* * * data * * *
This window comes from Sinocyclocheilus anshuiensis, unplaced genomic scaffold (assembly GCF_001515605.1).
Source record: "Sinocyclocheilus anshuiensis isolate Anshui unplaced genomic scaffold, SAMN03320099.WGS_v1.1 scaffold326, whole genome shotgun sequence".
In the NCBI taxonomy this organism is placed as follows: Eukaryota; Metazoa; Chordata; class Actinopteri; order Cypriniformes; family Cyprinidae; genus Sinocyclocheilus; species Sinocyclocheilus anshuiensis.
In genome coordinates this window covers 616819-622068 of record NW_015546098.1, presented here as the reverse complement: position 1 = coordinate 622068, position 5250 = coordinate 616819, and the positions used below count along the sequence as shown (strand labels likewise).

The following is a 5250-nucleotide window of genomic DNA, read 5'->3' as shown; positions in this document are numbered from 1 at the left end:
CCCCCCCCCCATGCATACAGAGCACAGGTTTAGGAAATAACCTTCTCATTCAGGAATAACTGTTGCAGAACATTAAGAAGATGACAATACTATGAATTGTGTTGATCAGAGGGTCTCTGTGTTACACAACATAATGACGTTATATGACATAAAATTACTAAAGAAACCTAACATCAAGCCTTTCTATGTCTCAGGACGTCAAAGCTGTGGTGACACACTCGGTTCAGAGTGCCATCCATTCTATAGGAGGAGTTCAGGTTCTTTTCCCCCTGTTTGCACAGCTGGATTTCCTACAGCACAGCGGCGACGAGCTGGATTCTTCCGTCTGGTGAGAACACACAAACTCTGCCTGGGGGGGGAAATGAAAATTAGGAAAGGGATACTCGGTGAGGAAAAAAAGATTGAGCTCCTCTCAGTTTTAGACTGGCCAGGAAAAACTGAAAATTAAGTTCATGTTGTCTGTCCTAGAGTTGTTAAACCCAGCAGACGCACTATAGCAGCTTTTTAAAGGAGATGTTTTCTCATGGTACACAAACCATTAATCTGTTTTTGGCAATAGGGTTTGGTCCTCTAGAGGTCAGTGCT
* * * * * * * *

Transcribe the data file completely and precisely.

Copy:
This window comes from Sinocyclocheilus anshuiensis, unplaced genomic scaffold (assembly GCF_001515605.1).
Source record: "Sinocyclocheilus anshuiensis isolate Anshui unplaced genomic scaffold, SAMN03320099.WGS_v1.1 scaffold326, whole genome shotgun sequence".
In the NCBI taxonomy this organism is placed as follows: Eukaryota; Metazoa; Chordata; class Actinopteri; order Cypriniformes; family Cyprinidae; genus Sinocyclocheilus; species Sinocyclocheilus anshuiensis.
In genome coordinates this window covers 616819-622068 of record NW_015546098.1, presented here as the reverse complement: position 1 = coordinate 622068, position 5250 = coordinate 616819, and the positions used below count along the sequence as shown (strand labels likewise).

The following is a 5250-nucleotide window of genomic DNA, read 5'->3' as shown; positions in this document are numbered from 1 at the left end:
CCCCCCCCCCATGCATACAGAGCACAGGTTTAGGAAATAACCTTCTCATTCAGGAATAACTGTTGCAGAACATTAAGAAGATGACAATACTATGAATTGTGTTGATCAGAGGGTCTCTGTGTTACACAACATAATGACGTTATATGACATAAAATTACTAAAGAAACCTAACATCAAGCCTTTCTATGTCTCAGGACGTCAAAGCTGTGGTGACACACTCGGTTCAGAGTGCCATCCATTCTATAGGAGGAGTTCAGGTTCTTTTCCCCCTGTTTGCACAGCTGGATTTCCTACAGCACAGCGGCGACGAGCTGGATTCTTCCGTCTGGTGAGAACACACAAACTCTGCCTGGGGGGGGAAATGAAAATTAGGAAAGGGATACTCGGTGAGGAAAAAAAGATTGAGCTCCTCTCAGTTTTAGACTGGCCAGGAAAAACTGAAAATTAAGTTCATGTTGTCTGTCCTAGAGTTGTTAAACCCAGCAGACGCACTATAGCAGCTTTTTAAAGGAGATGTTTTCTCATGGTACACAAACCATTAATCTGTTTTTGGCAATAGGGTTTGGTCCTCTAGAGGTCAGTGCT